Chemists at Scripps Research have made a discovery that supports a surprising new view of how life started on our planet. They demonstrated that a simple compound called diamidophosphate (DAP), which was possibly present on Earth before life arose, could have chemically aligned with tiny DNA building blocks called deoxynucleosides to form strands of primordial DNA.
The finding is the latest in a series of discoveries over the past several years pointing to the possibility that DNA and its close chemical cousin RNA arose together as products of similar chemical reactions, and that the first self-replicating molecules were mixes of the two. Now you know where we came from.
∙ Preliminary numbers suggest that the United States is on track to see more than 3.2 million deaths this year from all causes, at least 400,000 more than in 2019.
U.S. deaths increase most years, but the 2020 numbers amount to a jump of about 15% and could go higher once all the deaths from this month are counted.
That would mark the largest single year percentage leap since 1918, when tens of thousands of U.S. soldiers died in World War I and hundreds of thousands died in a flu pandemic. Deaths rose 46% that year, compared with 1917.
∙Thousands of companies and US government agencies were at risk of being spied on for months following a sweeping cyberattack perhaps carried out by Russian hackers. The full extent of the attack is not yet known, but the list of victims is said to include the Department of Homeland Security and the Pentagon, among others. This is a huge concern – not just some kids having fun. They could probably shut down our entire electric grid.
Republican Sen. Mitt Romney said that President Donald Trump has a “blind spot” when it comes to dealing with Russia after the President downplayed the massive cyberattack (suggesting it could be China) on US federal agencies linked to the country, warning that the aggression “is a big wake-up call for us.”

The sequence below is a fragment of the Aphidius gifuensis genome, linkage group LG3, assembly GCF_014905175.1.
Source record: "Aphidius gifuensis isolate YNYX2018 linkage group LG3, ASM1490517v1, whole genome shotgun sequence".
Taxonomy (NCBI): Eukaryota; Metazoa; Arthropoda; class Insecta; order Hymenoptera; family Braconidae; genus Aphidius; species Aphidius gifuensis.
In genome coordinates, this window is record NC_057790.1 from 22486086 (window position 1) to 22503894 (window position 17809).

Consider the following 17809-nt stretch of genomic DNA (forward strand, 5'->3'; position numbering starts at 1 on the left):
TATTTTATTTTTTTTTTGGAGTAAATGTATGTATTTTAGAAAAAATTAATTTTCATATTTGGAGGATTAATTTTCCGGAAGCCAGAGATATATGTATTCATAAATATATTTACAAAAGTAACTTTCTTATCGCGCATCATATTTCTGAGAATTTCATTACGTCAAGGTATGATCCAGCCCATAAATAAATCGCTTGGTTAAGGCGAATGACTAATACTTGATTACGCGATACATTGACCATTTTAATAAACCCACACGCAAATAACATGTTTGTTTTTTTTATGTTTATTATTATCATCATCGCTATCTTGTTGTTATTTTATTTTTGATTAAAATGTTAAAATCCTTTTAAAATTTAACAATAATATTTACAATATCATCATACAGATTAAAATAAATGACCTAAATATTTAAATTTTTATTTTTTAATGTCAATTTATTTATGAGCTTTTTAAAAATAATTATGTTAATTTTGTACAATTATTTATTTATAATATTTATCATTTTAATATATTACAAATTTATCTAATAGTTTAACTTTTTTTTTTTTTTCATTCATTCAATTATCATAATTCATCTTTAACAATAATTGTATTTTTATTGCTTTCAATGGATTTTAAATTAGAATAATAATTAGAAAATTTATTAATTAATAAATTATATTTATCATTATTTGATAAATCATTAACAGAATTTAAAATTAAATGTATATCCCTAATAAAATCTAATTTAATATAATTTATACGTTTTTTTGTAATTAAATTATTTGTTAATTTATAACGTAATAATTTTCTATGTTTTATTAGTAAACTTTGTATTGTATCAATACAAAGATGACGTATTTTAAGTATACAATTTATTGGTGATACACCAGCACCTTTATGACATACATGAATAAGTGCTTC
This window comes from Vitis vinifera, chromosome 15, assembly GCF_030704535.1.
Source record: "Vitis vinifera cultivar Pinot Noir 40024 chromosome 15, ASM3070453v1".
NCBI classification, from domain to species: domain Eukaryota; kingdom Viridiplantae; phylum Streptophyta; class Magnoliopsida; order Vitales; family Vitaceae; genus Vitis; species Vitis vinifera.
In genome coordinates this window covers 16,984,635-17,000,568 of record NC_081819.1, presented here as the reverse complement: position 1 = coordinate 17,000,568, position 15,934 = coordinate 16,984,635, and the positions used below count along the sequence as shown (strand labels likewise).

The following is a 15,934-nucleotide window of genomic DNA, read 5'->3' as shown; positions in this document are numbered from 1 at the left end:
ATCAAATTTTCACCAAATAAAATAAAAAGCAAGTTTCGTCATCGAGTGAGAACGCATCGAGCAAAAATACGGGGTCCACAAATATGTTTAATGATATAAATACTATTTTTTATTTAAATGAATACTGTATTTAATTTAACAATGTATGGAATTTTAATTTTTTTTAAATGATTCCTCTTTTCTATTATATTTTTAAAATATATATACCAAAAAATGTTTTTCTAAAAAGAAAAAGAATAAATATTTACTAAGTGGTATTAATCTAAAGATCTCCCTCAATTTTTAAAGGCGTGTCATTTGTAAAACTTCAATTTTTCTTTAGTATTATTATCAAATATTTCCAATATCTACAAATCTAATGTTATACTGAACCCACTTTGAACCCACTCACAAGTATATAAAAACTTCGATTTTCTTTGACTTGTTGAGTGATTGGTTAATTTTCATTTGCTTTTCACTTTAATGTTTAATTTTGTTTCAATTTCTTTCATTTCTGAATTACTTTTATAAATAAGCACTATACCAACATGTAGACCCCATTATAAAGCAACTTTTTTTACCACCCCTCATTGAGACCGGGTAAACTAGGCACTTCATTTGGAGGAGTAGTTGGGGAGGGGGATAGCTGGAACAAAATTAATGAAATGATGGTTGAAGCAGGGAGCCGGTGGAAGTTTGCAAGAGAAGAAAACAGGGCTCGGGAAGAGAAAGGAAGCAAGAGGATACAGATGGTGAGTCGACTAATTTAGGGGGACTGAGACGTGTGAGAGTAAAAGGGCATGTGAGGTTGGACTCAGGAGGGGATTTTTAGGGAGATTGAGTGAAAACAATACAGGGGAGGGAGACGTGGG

∙Antarctica has recorded its first Covid-19 case after 36 people tested positive on a Chilean research base. The news marks an unfortunate milestone in the fight against coronavirus, as until this week, Antarctica was the last continent free from the virus’ grip.
∙The House of Representatives has approved legislation that would decriminalize marijuana and seek to “address the devastating injustices caused by the War on Drugs.” The first time a chamber of Congress has voted on federal marijuana decriminalization. However, it has little chance of passing the Republican led Senate so Republicans will need to smoke pot in private. So stupid – it is legal now in most states but not by the Fed. government. It will even be allowed in Ventura this year.
∙In a Saturday morning tweet directed at the Supreme Court, Trump called it “incompetent and weak” for its handlings of his claims that there was fraud in the November election. And he thought that it was “his” supreme court.
The president still claims to have “absolute proof” that widespread voter fraud occurred during the November election, but he said that the Supreme Court doesn’t “want to see it.” It seems that no one else wants to see it either, as he just continues to lose lawsuits.
Rep. Adam Kinzinger called out President Trump and House Republicans who back his “crazy conspiracies” and denials that he lost the election to President-elect Joe Biden.
“My God. Trying to burn the place down on the way out because you can’t handle losing,” Kinzinger tweeted. “No evidence, nothing but your temper tantrum and crazy conspiracies.”
Televangelist Pat Robertson, a prominent conservative backer of Donald Trump, said that the President is living in an “alternate reality” and should “move on” from his 2020 election loss.
Let’s move forward. I wish you all a Happy, Safe and Prosperous New Year!